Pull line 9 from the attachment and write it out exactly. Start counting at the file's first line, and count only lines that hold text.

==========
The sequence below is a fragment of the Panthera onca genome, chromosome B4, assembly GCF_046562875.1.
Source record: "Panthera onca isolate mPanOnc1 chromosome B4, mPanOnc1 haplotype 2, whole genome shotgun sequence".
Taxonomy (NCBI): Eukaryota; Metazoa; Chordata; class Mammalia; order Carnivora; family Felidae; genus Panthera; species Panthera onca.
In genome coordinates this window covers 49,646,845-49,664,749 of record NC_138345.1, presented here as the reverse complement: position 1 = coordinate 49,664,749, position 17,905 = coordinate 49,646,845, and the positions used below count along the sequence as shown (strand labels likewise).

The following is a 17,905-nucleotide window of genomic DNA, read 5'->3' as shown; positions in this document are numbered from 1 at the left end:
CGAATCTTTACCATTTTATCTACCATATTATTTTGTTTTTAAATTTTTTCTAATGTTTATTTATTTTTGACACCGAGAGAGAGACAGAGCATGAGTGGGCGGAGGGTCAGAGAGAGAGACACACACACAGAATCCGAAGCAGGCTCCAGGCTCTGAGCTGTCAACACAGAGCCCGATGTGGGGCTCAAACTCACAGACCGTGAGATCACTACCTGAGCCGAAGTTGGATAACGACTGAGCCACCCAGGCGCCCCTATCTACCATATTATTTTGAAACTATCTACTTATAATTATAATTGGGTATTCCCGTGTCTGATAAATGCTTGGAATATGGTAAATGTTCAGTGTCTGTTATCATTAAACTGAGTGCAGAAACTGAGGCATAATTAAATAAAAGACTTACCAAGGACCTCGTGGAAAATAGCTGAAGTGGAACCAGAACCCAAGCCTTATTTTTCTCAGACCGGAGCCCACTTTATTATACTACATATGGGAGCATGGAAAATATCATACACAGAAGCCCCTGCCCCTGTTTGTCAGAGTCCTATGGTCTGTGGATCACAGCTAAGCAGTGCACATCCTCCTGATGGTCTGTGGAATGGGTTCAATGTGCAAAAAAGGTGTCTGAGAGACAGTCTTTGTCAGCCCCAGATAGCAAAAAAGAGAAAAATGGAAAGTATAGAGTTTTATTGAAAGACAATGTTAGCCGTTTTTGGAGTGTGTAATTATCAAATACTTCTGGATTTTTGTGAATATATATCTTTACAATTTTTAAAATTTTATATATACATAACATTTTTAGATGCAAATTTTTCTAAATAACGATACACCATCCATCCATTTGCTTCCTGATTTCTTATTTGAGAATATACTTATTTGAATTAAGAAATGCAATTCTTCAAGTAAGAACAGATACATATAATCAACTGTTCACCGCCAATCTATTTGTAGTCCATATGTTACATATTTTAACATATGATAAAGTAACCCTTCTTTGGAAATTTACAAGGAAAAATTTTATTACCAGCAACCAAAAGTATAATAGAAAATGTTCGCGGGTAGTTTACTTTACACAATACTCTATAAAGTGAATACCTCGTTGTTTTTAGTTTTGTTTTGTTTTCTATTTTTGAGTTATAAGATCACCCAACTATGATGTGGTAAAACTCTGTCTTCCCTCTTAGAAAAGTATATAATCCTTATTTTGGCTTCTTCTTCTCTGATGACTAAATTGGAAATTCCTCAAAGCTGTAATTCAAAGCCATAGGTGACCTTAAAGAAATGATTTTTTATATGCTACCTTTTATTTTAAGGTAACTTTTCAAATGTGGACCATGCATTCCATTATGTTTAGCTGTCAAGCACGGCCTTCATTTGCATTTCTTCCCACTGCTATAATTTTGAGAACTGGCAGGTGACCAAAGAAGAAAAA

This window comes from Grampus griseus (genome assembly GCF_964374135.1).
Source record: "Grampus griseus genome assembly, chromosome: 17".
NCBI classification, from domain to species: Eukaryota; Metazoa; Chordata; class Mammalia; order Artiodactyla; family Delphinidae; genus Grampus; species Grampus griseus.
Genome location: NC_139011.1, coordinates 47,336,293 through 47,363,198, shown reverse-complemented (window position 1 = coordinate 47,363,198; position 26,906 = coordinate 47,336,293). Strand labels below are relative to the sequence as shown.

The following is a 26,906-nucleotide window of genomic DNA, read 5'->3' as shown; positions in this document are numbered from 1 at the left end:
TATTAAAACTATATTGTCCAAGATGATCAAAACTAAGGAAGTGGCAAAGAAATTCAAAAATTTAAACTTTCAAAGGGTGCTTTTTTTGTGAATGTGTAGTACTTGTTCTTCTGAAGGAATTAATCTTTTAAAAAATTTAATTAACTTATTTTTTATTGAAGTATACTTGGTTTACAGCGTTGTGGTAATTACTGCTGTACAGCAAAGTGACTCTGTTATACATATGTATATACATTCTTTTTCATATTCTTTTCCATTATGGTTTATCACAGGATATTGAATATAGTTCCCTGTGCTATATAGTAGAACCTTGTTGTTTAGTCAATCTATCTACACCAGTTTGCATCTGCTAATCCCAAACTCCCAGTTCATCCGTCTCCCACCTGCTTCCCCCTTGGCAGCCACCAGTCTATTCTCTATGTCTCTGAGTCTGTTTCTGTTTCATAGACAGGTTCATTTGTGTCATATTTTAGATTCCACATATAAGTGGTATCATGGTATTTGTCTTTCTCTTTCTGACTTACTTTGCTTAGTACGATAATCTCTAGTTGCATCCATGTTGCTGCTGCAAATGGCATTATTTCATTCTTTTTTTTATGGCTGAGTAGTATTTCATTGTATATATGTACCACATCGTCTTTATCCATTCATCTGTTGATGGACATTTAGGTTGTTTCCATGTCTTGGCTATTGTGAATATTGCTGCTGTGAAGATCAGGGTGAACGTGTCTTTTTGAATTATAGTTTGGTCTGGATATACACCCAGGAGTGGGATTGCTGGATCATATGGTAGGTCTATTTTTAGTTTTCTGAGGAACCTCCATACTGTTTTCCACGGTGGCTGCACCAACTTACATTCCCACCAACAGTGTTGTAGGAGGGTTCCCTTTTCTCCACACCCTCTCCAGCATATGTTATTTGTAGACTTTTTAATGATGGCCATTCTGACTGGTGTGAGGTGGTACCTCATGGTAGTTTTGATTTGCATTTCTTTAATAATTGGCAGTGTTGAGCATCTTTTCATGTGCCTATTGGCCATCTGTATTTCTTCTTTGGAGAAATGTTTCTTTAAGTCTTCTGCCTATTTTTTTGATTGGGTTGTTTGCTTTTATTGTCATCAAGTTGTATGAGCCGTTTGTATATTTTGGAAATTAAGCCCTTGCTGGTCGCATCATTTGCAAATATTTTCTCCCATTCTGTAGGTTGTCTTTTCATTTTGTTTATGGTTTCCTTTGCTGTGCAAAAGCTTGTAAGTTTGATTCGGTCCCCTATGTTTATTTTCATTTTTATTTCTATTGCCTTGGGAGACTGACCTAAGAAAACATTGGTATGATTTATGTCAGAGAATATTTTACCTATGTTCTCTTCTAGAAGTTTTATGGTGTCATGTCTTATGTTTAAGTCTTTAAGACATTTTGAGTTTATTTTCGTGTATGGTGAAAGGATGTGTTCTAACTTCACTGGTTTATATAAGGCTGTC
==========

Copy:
NCBI classification, from domain to species: Eukaryota; Metazoa; Chordata; class Mammalia; order Artiodactyla; family Delphinidae; genus Grampus; species Grampus griseus.